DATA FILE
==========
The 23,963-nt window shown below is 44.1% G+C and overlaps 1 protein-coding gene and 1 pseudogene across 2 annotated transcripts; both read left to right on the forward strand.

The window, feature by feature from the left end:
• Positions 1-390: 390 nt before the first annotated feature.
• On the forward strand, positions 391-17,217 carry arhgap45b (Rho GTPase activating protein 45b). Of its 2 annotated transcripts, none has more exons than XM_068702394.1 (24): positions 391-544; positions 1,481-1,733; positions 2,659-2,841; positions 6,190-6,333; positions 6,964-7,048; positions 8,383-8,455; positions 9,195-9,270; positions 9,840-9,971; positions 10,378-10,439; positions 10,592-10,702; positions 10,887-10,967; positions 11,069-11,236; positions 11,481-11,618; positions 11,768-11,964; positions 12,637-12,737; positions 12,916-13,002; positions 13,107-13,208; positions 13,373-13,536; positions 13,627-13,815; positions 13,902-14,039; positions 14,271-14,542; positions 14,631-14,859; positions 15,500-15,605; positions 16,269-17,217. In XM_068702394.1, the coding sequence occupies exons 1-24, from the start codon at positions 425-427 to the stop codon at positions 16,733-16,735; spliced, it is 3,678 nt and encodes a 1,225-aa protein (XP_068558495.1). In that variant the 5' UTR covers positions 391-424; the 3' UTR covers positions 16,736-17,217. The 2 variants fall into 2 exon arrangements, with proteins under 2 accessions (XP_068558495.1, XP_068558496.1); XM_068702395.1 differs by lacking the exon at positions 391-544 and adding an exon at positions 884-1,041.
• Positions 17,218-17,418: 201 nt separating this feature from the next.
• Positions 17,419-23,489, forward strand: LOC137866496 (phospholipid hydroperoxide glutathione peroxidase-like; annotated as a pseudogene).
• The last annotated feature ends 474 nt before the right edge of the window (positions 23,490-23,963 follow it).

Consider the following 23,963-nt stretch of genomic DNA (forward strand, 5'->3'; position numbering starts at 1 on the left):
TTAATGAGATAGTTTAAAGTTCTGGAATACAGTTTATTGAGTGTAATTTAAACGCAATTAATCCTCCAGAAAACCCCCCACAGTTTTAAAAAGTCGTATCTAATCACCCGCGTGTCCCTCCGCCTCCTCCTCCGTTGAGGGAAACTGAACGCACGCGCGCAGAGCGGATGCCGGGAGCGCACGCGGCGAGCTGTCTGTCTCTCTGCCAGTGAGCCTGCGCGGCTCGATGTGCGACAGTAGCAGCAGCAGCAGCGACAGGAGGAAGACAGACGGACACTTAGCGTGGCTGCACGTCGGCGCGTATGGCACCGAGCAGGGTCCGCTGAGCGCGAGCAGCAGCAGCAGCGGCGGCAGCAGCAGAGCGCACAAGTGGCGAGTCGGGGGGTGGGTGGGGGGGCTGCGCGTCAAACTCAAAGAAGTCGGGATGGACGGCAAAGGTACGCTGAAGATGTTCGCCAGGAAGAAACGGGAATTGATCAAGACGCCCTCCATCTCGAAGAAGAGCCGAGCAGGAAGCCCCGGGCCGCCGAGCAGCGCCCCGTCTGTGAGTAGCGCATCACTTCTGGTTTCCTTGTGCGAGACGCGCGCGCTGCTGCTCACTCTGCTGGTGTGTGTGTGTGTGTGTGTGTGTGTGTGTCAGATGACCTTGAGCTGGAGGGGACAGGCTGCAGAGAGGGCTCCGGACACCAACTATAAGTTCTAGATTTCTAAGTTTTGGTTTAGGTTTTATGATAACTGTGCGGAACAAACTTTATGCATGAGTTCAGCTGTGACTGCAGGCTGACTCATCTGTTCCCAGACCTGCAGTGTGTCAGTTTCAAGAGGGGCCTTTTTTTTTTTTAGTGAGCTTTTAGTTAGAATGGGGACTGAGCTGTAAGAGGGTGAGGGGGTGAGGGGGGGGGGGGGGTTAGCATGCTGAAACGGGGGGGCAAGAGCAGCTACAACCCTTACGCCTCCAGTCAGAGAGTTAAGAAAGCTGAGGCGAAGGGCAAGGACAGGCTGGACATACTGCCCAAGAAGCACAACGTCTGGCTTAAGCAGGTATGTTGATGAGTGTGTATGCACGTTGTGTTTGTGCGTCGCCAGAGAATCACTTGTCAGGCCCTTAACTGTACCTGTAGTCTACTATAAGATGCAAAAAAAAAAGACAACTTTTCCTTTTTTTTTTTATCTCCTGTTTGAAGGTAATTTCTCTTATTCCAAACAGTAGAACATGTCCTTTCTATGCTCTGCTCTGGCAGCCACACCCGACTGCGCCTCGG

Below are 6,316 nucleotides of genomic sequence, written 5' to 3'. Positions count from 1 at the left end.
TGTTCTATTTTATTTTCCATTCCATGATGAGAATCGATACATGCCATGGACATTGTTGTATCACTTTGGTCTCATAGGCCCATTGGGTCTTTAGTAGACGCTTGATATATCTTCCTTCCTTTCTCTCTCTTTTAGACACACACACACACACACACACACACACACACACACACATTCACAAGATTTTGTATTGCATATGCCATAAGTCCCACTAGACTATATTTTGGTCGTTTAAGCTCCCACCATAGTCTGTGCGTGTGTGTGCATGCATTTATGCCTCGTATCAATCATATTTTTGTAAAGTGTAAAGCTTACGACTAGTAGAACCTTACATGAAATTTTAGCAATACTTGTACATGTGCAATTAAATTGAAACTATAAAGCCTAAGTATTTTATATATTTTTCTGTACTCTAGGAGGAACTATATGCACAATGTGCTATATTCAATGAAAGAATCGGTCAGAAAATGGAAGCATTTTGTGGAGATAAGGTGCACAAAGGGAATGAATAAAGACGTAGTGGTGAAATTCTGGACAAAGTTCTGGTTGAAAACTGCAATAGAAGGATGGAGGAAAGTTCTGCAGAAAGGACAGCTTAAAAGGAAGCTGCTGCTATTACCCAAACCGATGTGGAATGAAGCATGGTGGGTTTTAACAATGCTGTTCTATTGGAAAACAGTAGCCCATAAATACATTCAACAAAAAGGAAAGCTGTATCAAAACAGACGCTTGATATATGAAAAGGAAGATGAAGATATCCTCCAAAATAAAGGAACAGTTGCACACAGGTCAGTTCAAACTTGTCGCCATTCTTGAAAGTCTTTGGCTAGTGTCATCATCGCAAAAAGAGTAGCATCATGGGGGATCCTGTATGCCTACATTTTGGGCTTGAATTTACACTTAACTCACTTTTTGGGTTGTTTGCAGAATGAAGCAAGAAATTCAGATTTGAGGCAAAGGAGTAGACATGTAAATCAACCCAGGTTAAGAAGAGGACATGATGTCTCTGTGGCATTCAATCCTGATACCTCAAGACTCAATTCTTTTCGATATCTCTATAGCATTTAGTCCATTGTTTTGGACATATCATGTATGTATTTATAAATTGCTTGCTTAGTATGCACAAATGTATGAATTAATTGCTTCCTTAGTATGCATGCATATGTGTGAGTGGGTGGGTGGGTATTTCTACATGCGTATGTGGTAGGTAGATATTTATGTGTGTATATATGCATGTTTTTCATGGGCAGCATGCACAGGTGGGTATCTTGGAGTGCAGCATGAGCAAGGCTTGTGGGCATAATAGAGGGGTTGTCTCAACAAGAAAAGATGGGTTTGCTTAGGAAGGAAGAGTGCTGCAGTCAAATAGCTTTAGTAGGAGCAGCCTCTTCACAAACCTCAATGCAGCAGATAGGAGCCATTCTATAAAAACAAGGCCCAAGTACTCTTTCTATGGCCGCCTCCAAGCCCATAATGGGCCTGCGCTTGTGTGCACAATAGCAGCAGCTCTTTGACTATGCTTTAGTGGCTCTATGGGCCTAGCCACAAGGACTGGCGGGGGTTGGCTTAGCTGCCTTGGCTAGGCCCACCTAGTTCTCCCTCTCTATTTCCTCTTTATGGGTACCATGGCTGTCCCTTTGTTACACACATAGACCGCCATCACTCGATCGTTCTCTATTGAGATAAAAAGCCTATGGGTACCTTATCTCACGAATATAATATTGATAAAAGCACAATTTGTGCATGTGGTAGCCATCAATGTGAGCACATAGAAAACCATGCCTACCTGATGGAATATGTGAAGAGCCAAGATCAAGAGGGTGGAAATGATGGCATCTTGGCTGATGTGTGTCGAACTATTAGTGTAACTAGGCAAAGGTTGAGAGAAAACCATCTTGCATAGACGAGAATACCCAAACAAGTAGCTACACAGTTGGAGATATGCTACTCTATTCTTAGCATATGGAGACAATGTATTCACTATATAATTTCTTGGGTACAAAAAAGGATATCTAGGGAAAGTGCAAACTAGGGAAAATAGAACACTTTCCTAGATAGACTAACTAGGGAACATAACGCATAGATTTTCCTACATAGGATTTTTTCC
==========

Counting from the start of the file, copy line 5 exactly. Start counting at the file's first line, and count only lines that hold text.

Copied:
• Positions 17,218-17,418: 201 nt separating this feature from the next.